“With rabbits, digestive tract health is critical,” Ernst continues. “Purina includes a lot of extras that other feeds don’t. I’m a big believer in the role healthy bacteria plays—without it, rabbits can’t survive. Purina includes Lactobacillus Acidophilus in most rabbit feeds. They also use vegetable oil and extra nutrients for flesh and coat condition. And their formulas are all natural. Purina Mills® feeds have been wonderful for me. Good flesh and fur condition, so why would I change?”
Why indeed, when you consider what Debbie Ernst has accomplished since she took up her hobby 15 years ago. She eventually moved outside the city limits where a 20-by-30-foot barn now houses her 80 English Lop rabbits, some of them national champions.

 

“I’ve won Best of Breed at three national conventions,” Ernst says proudly. “Last year at ARBA in Grand Rapids (aka, the American Rabbit Breeders Association championships, which Debbie describes as the Westminster Dog Show of rabbits), out of 400 English Lops, I had four in the top 12. When they whittled it down to the top four, three of them were mine. Of the top two, both were mine. Their coats were just wonderful, just perfect.”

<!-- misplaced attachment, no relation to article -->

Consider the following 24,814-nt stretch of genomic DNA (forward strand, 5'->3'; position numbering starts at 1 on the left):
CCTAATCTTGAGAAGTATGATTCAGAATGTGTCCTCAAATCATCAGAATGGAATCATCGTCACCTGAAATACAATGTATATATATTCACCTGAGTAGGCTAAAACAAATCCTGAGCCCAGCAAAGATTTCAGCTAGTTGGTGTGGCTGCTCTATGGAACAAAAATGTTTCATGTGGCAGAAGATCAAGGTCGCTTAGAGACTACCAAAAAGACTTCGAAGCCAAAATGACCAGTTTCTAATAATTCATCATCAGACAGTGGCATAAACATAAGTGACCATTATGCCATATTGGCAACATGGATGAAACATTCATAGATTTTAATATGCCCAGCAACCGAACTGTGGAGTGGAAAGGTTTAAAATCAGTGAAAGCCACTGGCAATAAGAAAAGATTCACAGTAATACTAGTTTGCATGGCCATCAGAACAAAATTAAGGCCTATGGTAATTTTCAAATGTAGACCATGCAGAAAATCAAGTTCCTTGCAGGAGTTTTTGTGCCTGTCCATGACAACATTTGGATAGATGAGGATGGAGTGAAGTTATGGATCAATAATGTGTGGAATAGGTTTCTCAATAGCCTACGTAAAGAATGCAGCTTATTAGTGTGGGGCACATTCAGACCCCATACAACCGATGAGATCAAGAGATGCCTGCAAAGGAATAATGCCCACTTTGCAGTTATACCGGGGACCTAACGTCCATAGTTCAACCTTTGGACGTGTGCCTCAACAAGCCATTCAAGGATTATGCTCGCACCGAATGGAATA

She feeds a mix of Purina Mills® Advanced Nutrition Show Formula, Rabbit Chow® Complete Blend and Rabbit Chow® Fibre 3™ to keep her animals in prime condition year ‘round. She believes she’s helped convert nearly every rabbit breeder in Lubbock to Purina Mills. She’s even traveled to Purina’s LongView Animal Nutrition Center near St. Louis to learn more about how the feeds are formulated and produced.
“First and foremost, you have to buy feed from someone you trust,” Ernst insists. “The very same products I use are fed to the rabbits there at LongView. I find that very reassuring. It makes me feel good to know that I’ve found a dependable feed, and that my rabbits are going to do well on the show tables.”
Speaking of show tables, the national ARBA show is fast approaching. When asked about her prospects in Louisville, Ernst smiles but won’t divulge much. “Let me just say, I think I will do well.”